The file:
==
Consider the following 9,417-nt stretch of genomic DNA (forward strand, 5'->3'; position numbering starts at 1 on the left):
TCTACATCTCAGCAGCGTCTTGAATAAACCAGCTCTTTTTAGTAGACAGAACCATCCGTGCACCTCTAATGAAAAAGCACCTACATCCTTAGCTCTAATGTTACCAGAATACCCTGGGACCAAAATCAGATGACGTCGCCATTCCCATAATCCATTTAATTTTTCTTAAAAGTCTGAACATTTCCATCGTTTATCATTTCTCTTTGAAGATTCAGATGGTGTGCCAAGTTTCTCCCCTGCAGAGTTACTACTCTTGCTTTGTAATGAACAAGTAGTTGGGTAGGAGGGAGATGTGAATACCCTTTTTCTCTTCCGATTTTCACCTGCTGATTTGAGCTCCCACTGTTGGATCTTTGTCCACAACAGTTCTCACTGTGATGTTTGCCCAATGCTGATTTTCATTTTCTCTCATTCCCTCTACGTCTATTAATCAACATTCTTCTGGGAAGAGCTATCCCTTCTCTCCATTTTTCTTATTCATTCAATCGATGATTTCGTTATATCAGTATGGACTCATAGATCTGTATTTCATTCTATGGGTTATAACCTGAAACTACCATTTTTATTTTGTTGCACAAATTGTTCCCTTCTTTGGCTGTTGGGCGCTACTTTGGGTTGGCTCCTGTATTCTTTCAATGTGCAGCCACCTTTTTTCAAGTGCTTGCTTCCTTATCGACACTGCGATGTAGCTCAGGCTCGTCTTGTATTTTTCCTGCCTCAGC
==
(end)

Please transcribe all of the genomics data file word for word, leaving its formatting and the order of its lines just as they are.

Consider the following 9,417-nt stretch of genomic DNA (forward strand, 5'->3'; position numbering starts at 1 on the left):
TCTACATCTCAGCAGCGTCTTGAATAAACCAGCTCTTTTTAGTAGACAGAACCATCCGTGCACCTCTAATGAAAAAGCACCTACATCCTTAGCTCTAATGTTACCAGAATACCCTGGGACCAAAATCAGATGACGTCGCCATTCCCATAATCCATTTAATTTTTCTTAAAAGTCTGAACATTTCCATCGTTTATCATTTCTCTTTGAAGATTCAGATGGTGTGCCAAGTTTCTCCCCTGCAGAGTTACTACTCTTGCTTTGTAATGAACAAGTAGTTGGGTAGGAGGGAGATGTGAATACCCTTTTTCTCTTCCGATTTTCACCTGCTGATTTGAGCTCCCACTGTTGGATCTTTGTCCACAACAGTTCTCACTGTGATGTTTGCCCAATGCTGATTTTCATTTTCTCTCATTCCCTCTACGTCTATTAATCAACATTCTTCTGGGAAGAGCTATCCCTTCTCTCCATTTTTCTTATTCATTCAATCGATGATTTCGTTATATCAGTATGGACTCATAGATCTGTATTTCATTCTATGGGTTATAACCTGAAACTACCATTTTTATTTTGTTGCACAAATTGTTCCCTTCTTTGGCTGTTGGGCGCTACTTTGGGTTGGCTCCTGTATTCTTTCAATGTGCAGCCACCTTTTTTCAAGTGCTTGCTTCCTTATCGACACTGCGATGTAGCTCAGGCTCGTCTTGTATTTTTCCTGCCTCAGC